Doctor doctor

posted in: Teaching in Lesvos | 2

I was chatting online with an old friend from Oxford, Jackie Keirs.  Many years ago, she had directed me in several productions, including some by Brecht, and she reminded me that in one of them she had used puppets for certain characters, mainly because she did not have enough actors.  That’s a co-incidence, I thought – I don’t have enough actors either, and that got me thinking.

There is a brief scene early on in The Chalk Circle when two doctors argue over the health of the baby Michael, and it occurred to me that having just one actor with a glove puppet on each hand, bickering with each other, might be an effective idea.  First, it would save me an actor.  Second, it has a Brechtian feel, appropriate for a play by Brecht; he advocated a non-naturalistic style, in which the audience is reminded of the fact that they are watching theatre, not real life, and puppets do that brilliantly.  Third, it makes a satirical point, literally portraying the “on the one hand this, on the other hand that” that is a bit of a medical cliché.  And finally – and this beats the rest put together – it is funny.

So much for the rationale; the practicalities took a little more time.  As it happens, my papier-mache skills are up to the task of creating a couple of glove puppet heads.  One was based on a balloon mounted on the neck of a plastic Perrier bottle; the other was formed from the square lid of an egg carton, with cereal-box card wrapped round to create the front (and with an egg-box section for a nose.)  I also had a place to work, for there is an upcycling workshop at the back of the courtyard in Mosaik, with work tables outside.  As I had the materials I needed – brown paper from bread bags, card, an egg-box and wallpaper paste – I was able to start on my own (with the assistance of a small girl called Fatima who tore paper for me.)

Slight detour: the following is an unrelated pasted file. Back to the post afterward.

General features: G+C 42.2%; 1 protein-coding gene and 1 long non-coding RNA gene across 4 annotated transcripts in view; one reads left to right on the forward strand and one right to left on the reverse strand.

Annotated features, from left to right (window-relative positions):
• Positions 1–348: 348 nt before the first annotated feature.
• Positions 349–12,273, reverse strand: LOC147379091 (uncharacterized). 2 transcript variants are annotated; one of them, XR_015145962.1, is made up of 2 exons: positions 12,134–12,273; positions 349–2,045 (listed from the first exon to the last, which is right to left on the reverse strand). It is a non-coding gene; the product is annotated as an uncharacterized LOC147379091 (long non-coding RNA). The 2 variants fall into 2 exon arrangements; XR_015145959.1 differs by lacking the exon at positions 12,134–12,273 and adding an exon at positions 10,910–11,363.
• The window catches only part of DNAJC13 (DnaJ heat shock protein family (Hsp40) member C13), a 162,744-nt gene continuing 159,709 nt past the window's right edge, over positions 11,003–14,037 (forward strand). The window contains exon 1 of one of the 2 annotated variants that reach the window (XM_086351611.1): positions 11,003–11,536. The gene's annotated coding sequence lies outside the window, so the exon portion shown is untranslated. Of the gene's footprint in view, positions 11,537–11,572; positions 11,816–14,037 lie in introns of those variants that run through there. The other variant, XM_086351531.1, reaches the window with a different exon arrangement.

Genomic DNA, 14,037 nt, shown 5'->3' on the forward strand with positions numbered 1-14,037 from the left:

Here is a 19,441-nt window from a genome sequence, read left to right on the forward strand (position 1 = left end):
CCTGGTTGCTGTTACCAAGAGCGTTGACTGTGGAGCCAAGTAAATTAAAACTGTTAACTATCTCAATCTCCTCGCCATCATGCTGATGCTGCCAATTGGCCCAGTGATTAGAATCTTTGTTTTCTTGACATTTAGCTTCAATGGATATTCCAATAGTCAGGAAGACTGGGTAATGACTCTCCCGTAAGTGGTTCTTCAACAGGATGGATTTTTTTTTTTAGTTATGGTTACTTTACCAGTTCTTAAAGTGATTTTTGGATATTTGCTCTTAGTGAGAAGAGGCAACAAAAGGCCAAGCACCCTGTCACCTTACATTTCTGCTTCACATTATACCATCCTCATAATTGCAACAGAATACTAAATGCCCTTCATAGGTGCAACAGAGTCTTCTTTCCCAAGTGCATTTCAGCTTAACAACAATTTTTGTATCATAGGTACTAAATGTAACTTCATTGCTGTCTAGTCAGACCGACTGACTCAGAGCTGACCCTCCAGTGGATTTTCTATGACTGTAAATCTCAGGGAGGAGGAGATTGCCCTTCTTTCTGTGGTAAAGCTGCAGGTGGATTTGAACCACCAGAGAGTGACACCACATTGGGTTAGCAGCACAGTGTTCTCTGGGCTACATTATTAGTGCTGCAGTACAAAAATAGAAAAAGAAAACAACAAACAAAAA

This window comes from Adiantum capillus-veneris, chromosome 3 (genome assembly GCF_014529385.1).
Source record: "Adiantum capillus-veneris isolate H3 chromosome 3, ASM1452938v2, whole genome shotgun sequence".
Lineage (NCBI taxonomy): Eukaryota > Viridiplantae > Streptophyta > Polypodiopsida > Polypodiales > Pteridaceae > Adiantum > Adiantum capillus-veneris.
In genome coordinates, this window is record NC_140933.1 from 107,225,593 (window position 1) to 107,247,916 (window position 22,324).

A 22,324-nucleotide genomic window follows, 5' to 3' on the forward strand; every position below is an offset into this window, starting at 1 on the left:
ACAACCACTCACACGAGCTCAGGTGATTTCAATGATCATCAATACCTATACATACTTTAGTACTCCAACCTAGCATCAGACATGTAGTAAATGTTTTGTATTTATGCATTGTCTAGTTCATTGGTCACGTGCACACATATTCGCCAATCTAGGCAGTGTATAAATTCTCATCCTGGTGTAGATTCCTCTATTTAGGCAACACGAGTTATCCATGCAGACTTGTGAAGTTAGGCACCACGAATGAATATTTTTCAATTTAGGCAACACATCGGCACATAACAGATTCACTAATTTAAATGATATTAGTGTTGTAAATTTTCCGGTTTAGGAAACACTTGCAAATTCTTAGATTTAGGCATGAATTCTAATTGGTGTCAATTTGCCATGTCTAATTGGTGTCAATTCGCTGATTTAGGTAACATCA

But then Yola arrived.  She is a Greek artist who presides over the upcycle empire there.  She was complimentary about the progress I had made, and gave me extra bits and pieces from her store.  That was an amazing Aladdin’s cave: stacks and stacks of every imaginable resource, all of it scavenged from somewhere, all carefully stored.  There were also examples of her magnificent creations – sculptures, picture frames, jewellery, etc, etc – all made from discarded stuff (which is what upcycling means.)  She helped me with the finishing touches that I wasn’t sure about – the hair, eyes, clothes – and eventually we were done.

All of this was about three days’ work, but at the end we had not only made two puppets, but friends as well.

Rehearsals week 5

posted in: Teaching in Lesvos | 2

I suppose I ought to be used to this by now, after close on forty years of doing theatre with young people.  I used the roller-coaster metaphor last week, so let’s see: highs and lows, peaks and troughs, elation and despair.  To clarify, when you are preparing a production with the young, one minute you see glimpses of wonder, the next you are convinced you have an absolute disaster on your hands.

On Tuesday, half my cast – the girls – were missing from the rehearsal.  The swim program had begun, so they were 10 kms up the coast, and I had had no warning so had to re-think on the spot.  I do understand the problem: with volunteers arriving all the time, introducing their own enthusiasms (which inevitably disrupt whatever schedule existed before), and then leaving again, leaving a hole to be filled, this is bound to happen.  I am just another one of those disruptive influences, so can hardly complain.  But it did make for a difficult rehearsal.  There are just two short scenes which have only boys, and once we had rehearsed them… we played zip zap boing.